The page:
Go native. Choose plants that are indigenous to the local area since they are well-suited for the climate conditions. More and more nurseries are carrying native plants in their inventory now. If you live in the ‘south end’ of King County, one of the places you can find a good selection of native plants is the Lake Wilderness Arboretum nursery in Maple Valley. Their knowledgeable folks can answer all of your questions every Saturday thru the summer, and help you make the best plant choices.

And now, the current (so hard to narrow it down, plus it changes) list…here are some of my favorite plants for this area. (Disclaimer: pictures are from my yard so some of the plants have recently been planted and don't represent full-sized plants!)


Ceanothus (various) (above)

Mahonia (various)
Pieris japonica
Potentilla fruticosa

Ajuga ‘chocolate chip’ (slow-growing and well-behaved)
Gaultheria ovatifolia
Rubus calycinoides
(now pentalobus)


Acer griseum

Ginkho biloba (above)
Stewartia pseudocamellia

Chamaecyparis (various, but really like C. obtuse ‘Lemon Twist’ and ‘Nana Gracilus’)
Viburnum rhytidophyllum (leather-leaf viburnum; catagorized as shrub as well) (below)

I have lots of other favorites…perennials, annuals, etc, so that will be another posting at another time!

If you’re looking for what to choose for plants, check out the information on plants rigorously, meticulously, carefully, selected by horticultural and design experts in at:

Now it's 'share time'...what are your favorite plants?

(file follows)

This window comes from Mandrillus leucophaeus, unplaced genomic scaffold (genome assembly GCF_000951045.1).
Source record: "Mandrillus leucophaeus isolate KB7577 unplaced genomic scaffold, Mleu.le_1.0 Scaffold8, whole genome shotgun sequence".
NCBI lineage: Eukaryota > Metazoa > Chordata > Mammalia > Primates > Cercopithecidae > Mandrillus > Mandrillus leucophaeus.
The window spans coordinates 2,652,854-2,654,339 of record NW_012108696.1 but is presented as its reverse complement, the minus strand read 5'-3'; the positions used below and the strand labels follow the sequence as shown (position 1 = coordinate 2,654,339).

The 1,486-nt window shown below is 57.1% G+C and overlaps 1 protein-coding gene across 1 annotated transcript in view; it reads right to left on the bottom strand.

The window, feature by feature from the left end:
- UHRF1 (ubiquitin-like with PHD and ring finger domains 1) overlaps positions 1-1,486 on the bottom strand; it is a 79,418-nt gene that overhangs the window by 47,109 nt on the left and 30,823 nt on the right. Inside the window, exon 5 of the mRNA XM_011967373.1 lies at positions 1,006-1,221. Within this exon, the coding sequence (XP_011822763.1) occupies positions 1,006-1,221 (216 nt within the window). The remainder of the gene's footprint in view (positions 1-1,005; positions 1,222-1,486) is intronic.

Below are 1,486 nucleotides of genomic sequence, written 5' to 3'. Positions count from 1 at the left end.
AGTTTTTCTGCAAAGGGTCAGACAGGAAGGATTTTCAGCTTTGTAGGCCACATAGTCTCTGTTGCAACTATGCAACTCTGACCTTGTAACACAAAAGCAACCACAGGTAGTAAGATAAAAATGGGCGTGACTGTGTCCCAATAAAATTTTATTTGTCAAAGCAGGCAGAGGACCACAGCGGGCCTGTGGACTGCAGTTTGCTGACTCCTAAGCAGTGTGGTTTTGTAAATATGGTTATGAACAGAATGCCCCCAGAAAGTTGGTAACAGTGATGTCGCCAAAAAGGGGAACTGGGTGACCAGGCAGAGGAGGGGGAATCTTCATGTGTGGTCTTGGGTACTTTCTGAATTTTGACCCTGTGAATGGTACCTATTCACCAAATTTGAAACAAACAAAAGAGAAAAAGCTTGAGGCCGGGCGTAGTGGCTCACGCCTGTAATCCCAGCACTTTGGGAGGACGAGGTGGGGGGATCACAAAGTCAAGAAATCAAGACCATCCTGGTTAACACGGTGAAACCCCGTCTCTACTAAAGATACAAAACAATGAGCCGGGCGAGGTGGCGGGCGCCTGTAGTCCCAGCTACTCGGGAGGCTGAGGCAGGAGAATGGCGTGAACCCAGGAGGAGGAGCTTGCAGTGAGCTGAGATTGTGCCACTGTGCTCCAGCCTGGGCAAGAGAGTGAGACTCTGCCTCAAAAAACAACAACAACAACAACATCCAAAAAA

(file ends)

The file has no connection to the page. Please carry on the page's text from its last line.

Wednesday, July 9, 2008


Those two items are not normally seen in the same sentence or even in the same vicinity; however July 4th brought the two unlikely companions together. It is interesting to note that because bald eagles are no longer listed on the endangered and threatened species list, many of the protections that had been in place, no longer are. So knowing this, as much as I love fireworks for the 4th of July, I actually dreaded what would surely be another explosive performance on our little lake in our unincorporated county because of what might happen, all legally, with our resident eagle family.

Although (legal/safe and sane) fireworks are okay to use for a certain number of hours (someone said it was 3…or maybe it was from 3 in the afternoon until 3 in the morning for a couple days?) in our part of the county, you know there are surely many fireworks that are not ‘legal’ that are expended in celebration for the 4th of July holiday. Legal or not, the fireworks exploded and there was a haze over the lake by sunset. From our vantage point, many of the fireworks looked like they could be landing on top of the eagle’s nest, but that could have been due to the angle we saw them. Our concern grew as did the fireworks displays, and we hoped that the ‘family’ hunkered down for the duration.

The haze lifted the next morning, and we were quite ecstatic to see one adult and the juvenile bald eagle. We felt as though they had gone thru a battle and survived triumphant…how paradoxical that was what the holiday signified and people had celebrated.